Friday, July 22, 2011

Vroom, vroom in Fredericton, New Brunswick

It's amazing sometimes how the universe majestically falls into alignment.

No sooner do I roll into Fredericton, the capital of New Brunswick, Canada, in a brand new milk-white General Motors Chevrolet Equinox SUV crossover, which I have owned less than 48 hours and which has super modern bells and whistles such as SM Sirius Satellite Radio and GM OnStar digital navigation ... than I find myself at the opening night of a musical about - a car!

The Fredericton Playhouse is across the street from my hotel, the historic Lord Beaverbrook, now the Crowne Plaza Lord Beaverbrook, so I wandered over to see what the show advertised outside, The Bricklin, An Automotive Fantasy was all about. During my two decades in Ontario, and 15 or 16 summer trips to PEI that took us through New Brunswick, I remember hearing vaguely of a 1970s gull-wing-door car that was built (shades of the later DeLorean car) in the province by an entrepreneur named Malcolm Bricklin.

The show poster

A 1975 Bricklin in front of the Fredericton Playhouse on opening night of The Bricklin, An Automotive Fantasy

My 2011 GM Chevy Equinox

The protagonists of the real story, and of the show, are Bricklin, a cowboy-hatted go-getter from Arizona, and Richard Hatfield, then the premier of the province. With such cyclical economic sectors as farming, fishing and tourism, Canada's Atlantic provinces perennially fall on hard times and the idea of building a unique product in his New Brunswick appealed to Hatfield.

Although the gull-wing door and plastic body were revolutionary, it was beset by engineering and manufacturing problems. Only about 2800 Bricklins were produced between 1974 and 1976 and the venture ended up $23 million in the red including millions in provincial taxpayers' money.

The show doesn't flinch from the project's failures, but characterizes it as an ambitious reach for a dream by two men who saw larger horizons than most. The musical itself represents a leap of faith, as it was commissioned by the Fredericton Playhouse in 2009 - ironically with financing from the city and from the federal government - and co-produced with Theatre New Brunswick, which is also in Fredericton.

With a four-piece band on stage and an orange-red patterned backdrop, the set resembles a 70s TV show, and the action plays out in front of the band. Allen Cole's vigorous score rhythmically refers to 70s songs, but doesn't really contain strong melodies, although my favorite song was "Driftin,'" in which Hatfield sings wistfully of the ordinary government tasks he does and his desire for a really big way to make his mark. The book was co-written by Cole and Paul Ledoux and the show's structure - desire, dream, failure and the importance of maintaining hope - is rock-solid.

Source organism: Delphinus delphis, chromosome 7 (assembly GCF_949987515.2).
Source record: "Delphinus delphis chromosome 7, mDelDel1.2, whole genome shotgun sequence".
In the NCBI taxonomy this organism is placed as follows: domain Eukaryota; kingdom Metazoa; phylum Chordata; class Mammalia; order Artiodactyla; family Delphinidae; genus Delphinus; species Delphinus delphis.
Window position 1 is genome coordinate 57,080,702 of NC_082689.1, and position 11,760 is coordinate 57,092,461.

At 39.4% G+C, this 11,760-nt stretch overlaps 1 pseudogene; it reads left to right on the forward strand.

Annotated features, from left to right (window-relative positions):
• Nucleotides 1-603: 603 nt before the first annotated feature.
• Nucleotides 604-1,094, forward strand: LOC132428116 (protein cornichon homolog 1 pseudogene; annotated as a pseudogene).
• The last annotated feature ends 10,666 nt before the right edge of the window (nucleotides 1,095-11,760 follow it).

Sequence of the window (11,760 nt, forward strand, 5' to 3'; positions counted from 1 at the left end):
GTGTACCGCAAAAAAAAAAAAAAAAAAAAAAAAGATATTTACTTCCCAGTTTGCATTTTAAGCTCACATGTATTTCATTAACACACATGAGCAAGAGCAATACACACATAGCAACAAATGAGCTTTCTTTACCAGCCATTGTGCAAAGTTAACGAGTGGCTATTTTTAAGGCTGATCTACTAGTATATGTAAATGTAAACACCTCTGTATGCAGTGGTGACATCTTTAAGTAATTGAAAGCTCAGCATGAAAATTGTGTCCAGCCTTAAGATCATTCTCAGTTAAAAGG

The characters are rounded out by a working-class couple, Gerrard and Michelle, who labor in different ways on the production of the Bricklin. The five-member cast are all very strong: Shawn Wright as the driven Hatfield, Jason Chesworth as glad-handing Bricklin, Tania Breen as Michelle, Cameron MacDuffee as Gerrard and Kevin Dennis. The last three also play various demonstrating workers, political party members, journalists, etc.

The real Malcolm Bricklin, a very handsome and dapper 72, was at the performance and was called up on stage. "It's exactly how I remember it," he said, to great applause. 

Well, tomorrow I will be getting on the road for a four-hour drive to Prince Edward Island. I'm glad it won't be in a Bricklin, no matter how much we may need dreamers. I believe I can depend on my Equinox to start, its doors to open, its body not to leak. But that Bricklin sure is one sexy beast.  

P.S. After writing this blog post, I attended a reception at the Beaverbrook Art Gallery - right next to my hotel - for the opening-night audience. I learned that Richard Hatfield was gay and used to travel regularly outside New Brunswick, obviously to lead a life he couldn't lead in the province. There's a brief, puzzling mention of Truman Capote in the show and I wish the writers could have referred to his double life a little more clearly because he obviously had a creative soul and it was that characteristic that caused him to link up with Malcolm Bricklin.

Loved the party and meeting Tim, Cameron, Dennis, etc. Thank you, forces of the universe.

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